It was night, I repeat; there was a row of cabs in a dolorous rain. I saw a man in a shiny cape under the nearest lamp, and beyond him a vista of reflections from vacant stones, which to me always, more than bleak hills or the empty round of the sea, is desolation. There were no spacious portals. There was no figure of Liberty, haughty but welcoming. There was rain, and cabs that waited without hope. There was exactly what you find at the end of a twopenny journey when your only luggage is an evening paper, an umbrella, and that tired feeling. Not knowing where to go, and little caring, I followed the crowd, and so found myself in a large well-lighted hall. Having no business there--it was a barren place--I pushed on, and came suddenly to the rim of the world.

Before me was the immensity of dark celestial space in which wandered hosts of uncharted stars; and below my feet was the abyss of old night. Just behind me was a woman telling her husband that they had forgotten Jimmy's boots, and couldn't go back now, for the ferry was just coming.

Jimmy's boots! Now, when you are a released soul, ascending the night, and the earth below is a bright silver ball, not so very big, and some other viewless soul behind you, still with thoughts absent on worldly trifles, mutters concerning boots when in the Milky Way, you will know how I felt. Here was the ultimate empty dark in which the sun could never shine. The sun had not merely left the place. It had never been there. It was a remote star, one of myriads in the constellations at large, the definite groups which occulted in the void before me. Looking at those swiftly moving systems, I watched for the flash of impact; but no great light of collision broke. The groups of lights passed and repassed noiselessly.

Then one constellation presently detached itself, and its orbit evidently would intersect our foothold. It came nearer out of the night, till I could see plainly that it appeared to be a long section of a well-lighted street, say, like a length of Piccadilly. It approached end-on to where I stood, and at last impinged. It actually was a length of street, and I could continue my walk. The street floated off again into the night, with me, Jimmy's father and mother, and all of us, and the vans and motor-cars; and the other square end of it soon joined a roadway on the opposite shore. The dark river was as full of mobile lengths of bright roadway as Oxford Circus is of motor-buses; and the fear of the unknown, as in the terrific dark of a dream where flaming comets stream on undirected courses, numbed my little mind. I had found New York.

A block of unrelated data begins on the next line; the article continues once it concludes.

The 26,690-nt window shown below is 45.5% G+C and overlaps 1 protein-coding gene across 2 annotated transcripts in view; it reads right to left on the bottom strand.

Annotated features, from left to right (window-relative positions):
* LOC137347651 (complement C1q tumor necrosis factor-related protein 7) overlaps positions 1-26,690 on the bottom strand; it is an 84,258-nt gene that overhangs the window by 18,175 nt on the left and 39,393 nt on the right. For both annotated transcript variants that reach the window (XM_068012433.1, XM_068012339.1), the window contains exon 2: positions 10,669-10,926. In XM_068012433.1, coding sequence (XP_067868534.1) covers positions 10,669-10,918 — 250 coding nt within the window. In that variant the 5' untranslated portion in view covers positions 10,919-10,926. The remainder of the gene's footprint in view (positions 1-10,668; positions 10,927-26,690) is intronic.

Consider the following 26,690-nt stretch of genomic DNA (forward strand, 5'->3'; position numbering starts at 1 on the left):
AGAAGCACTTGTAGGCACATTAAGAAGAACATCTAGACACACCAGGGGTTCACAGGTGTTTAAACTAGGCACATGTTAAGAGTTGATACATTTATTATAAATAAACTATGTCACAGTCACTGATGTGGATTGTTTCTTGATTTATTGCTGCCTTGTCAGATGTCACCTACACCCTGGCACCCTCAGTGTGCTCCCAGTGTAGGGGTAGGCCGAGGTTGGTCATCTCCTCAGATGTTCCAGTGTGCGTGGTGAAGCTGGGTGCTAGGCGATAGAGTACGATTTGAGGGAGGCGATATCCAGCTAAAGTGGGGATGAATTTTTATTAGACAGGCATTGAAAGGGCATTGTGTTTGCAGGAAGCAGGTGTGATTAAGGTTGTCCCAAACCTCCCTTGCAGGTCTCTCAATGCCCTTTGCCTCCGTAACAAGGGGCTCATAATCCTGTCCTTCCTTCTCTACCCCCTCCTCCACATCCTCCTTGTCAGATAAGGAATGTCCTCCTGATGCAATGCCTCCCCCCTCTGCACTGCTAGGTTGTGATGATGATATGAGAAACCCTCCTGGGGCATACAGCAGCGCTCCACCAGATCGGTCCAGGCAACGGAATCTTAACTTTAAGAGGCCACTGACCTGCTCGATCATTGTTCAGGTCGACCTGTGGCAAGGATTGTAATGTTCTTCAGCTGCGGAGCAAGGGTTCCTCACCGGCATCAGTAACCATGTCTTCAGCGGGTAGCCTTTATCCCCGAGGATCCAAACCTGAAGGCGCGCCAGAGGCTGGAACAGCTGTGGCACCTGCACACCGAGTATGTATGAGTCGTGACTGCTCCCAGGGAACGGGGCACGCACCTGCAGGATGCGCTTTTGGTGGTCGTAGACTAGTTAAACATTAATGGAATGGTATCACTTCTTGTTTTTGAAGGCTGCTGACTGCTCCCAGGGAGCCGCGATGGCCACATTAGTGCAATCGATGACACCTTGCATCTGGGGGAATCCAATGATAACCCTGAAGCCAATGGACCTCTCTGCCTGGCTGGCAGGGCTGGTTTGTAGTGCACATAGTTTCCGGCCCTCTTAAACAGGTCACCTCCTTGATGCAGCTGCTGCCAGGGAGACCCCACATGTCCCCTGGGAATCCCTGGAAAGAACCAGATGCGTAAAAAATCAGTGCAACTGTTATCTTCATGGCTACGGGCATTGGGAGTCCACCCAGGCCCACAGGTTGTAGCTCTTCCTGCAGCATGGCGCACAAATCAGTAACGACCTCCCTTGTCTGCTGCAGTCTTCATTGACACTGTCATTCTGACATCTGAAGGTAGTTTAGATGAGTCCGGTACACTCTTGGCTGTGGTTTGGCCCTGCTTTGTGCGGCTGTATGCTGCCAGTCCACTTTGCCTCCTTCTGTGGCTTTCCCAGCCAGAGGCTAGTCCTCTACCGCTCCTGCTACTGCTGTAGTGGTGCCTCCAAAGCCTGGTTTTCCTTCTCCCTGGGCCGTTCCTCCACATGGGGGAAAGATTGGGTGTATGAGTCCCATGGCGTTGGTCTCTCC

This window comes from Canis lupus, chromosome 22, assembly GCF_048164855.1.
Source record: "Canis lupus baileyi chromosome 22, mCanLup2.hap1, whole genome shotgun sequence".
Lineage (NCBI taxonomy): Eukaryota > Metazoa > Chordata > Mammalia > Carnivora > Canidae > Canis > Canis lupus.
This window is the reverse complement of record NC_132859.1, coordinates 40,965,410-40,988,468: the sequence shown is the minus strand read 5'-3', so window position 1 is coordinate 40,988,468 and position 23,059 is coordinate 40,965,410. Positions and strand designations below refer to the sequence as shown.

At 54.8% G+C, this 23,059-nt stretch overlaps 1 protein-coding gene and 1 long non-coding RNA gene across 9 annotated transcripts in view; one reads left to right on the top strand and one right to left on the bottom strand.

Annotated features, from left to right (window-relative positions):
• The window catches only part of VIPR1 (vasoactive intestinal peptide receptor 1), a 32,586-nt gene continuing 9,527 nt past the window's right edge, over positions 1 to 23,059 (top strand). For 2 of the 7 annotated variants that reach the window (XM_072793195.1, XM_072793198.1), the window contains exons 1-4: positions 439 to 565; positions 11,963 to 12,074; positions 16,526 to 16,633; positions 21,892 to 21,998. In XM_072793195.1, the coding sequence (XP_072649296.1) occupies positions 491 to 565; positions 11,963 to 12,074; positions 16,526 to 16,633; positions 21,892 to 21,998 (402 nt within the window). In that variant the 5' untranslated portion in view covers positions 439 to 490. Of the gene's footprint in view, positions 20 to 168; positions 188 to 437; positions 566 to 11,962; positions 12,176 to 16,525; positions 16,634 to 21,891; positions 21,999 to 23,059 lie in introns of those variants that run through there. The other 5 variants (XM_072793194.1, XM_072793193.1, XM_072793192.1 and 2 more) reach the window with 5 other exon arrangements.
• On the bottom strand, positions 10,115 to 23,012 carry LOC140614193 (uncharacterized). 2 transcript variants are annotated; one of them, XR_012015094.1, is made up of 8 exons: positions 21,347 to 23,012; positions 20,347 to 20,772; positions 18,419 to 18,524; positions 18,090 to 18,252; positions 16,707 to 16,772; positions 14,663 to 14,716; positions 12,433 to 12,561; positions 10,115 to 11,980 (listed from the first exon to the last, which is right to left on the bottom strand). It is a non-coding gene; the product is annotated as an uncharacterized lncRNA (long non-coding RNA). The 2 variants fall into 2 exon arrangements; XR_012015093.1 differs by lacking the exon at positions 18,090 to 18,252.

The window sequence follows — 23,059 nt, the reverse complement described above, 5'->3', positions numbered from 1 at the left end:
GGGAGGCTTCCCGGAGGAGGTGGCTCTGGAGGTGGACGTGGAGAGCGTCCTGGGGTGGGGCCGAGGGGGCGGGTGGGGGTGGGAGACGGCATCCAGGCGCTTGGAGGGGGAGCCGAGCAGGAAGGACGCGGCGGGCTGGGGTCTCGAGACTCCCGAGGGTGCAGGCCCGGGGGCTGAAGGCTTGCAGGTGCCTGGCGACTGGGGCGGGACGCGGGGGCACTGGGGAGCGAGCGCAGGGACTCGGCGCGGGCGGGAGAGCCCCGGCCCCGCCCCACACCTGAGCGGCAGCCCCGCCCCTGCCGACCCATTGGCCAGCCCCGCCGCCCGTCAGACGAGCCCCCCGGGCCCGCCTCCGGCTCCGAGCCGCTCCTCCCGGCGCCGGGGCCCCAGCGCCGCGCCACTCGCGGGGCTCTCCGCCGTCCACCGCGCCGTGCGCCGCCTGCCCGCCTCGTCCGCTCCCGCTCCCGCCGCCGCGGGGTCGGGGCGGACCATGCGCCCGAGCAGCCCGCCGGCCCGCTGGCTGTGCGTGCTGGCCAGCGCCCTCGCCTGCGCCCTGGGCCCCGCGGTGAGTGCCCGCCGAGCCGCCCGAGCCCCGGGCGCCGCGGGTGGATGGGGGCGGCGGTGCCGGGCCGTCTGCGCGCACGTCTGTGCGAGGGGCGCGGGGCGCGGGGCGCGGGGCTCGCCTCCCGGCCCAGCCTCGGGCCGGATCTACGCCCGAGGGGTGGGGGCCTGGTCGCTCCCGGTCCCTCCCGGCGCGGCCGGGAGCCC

I had found it. Its bulk was beyond the mind, its lights were falling star systems, and its movements those of general cataclysm. I should find no care for little human needs there. One cannot warm one's hands against the flames of earthquake. There is no provision for men in the welter, but dimly apprehended in the night, of blind and inhuman powers.

Therefore, the hotel bedroom, when I got to it, surprised and steadied me with its elaborate care for the body. But yet I was not certain. Then I saw against the wall a dial, and reading a notice over it I learned that by working the hands of this false clock correctly I could procure anything, from an apple to the fire brigade. Now this was carrying matters to the other extreme; and I had to suppress a desire to laugh hysterically. I set the hands to a number; waited one minute; then the door opened, and a waiter came in with a real tray, conveying a glass and a bottle. So there was a method then in this general madness after all. I tried to regard the wonder as indifferently as the waiter's own cold and measuring eyes.